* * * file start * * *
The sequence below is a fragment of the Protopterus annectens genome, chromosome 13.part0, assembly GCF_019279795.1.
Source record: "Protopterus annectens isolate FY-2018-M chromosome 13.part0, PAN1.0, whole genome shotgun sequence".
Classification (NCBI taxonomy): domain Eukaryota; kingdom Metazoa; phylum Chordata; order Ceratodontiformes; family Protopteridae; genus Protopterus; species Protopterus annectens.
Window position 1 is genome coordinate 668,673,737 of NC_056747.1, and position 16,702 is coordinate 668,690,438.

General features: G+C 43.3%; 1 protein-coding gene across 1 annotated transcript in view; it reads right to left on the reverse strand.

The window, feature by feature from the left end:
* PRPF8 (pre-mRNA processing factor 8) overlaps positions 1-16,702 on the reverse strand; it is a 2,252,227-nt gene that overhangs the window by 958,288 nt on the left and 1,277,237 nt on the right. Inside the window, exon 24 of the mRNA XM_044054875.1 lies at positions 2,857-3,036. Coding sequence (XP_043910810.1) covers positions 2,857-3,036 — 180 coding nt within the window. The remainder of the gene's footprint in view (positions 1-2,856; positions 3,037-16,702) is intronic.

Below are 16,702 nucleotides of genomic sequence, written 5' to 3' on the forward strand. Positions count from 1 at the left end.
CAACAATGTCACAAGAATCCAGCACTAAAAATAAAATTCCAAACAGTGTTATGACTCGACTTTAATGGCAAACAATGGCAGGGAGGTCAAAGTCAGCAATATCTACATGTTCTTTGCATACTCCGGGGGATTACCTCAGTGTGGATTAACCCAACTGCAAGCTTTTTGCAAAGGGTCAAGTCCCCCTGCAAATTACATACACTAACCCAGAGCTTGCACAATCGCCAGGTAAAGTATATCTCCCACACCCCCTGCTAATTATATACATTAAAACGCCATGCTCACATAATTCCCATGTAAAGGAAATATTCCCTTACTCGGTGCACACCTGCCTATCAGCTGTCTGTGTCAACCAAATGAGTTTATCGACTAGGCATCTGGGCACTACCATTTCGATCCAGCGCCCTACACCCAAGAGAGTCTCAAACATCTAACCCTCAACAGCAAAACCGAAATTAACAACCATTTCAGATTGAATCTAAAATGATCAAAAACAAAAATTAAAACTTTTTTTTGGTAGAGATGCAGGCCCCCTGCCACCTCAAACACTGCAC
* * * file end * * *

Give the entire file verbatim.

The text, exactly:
The sequence below is a fragment of the Protopterus annectens genome, chromosome 13.part0, assembly GCF_019279795.1.
Source record: "Protopterus annectens isolate FY-2018-M chromosome 13.part0, PAN1.0, whole genome shotgun sequence".
Classification (NCBI taxonomy): domain Eukaryota; kingdom Metazoa; phylum Chordata; order Ceratodontiformes; family Protopteridae; genus Protopterus; species Protopterus annectens.
Window position 1 is genome coordinate 668,673,737 of NC_056747.1, and position 16,702 is coordinate 668,690,438.

General features: G+C 43.3%; 1 protein-coding gene across 1 annotated transcript in view; it reads right to left on the reverse strand.

The window, feature by feature from the left end:
* PRPF8 (pre-mRNA processing factor 8) overlaps positions 1-16,702 on the reverse strand; it is a 2,252,227-nt gene that overhangs the window by 958,288 nt on the left and 1,277,237 nt on the right. Inside the window, exon 24 of the mRNA XM_044054875.1 lies at positions 2,857-3,036. Coding sequence (XP_043910810.1) covers positions 2,857-3,036 — 180 coding nt within the window. The remainder of the gene's footprint in view (positions 1-2,856; positions 3,037-16,702) is intronic.

Below are 16,702 nucleotides of genomic sequence, written 5' to 3' on the forward strand. Positions count from 1 at the left end.
CAACAATGTCACAAGAATCCAGCACTAAAAATAAAATTCCAAACAGTGTTATGACTCGACTTTAATGGCAAACAATGGCAGGGAGGTCAAAGTCAGCAATATCTACATGTTCTTTGCATACTCCGGGGGATTACCTCAGTGTGGATTAACCCAACTGCAAGCTTTTTGCAAAGGGTCAAGTCCCCCTGCAAATTACATACACTAACCCAGAGCTTGCACAATCGCCAGGTAAAGTATATCTCCCACACCCCCTGCTAATTATATACATTAAAACGCCATGCTCACATAATTCCCATGTAAAGGAAATATTCCCTTACTCGGTGCACACCTGCCTATCAGCTGTCTGTGTCAACCAAATGAGTTTATCGACTAGGCATCTGGGCACTACCATTTCGATCCAGCGCCCTACACCCAAGAGAGTCTCAAACATCTAACCCTCAACAGCAAAACCGAAATTAACAACCATTTCAGATTGAATCTAAAATGATCAAAAACAAAAATTAAAACTTTTTTTTGGTAGAGATGCAGGCCCCCTGCCACCTCAAACACTGCAC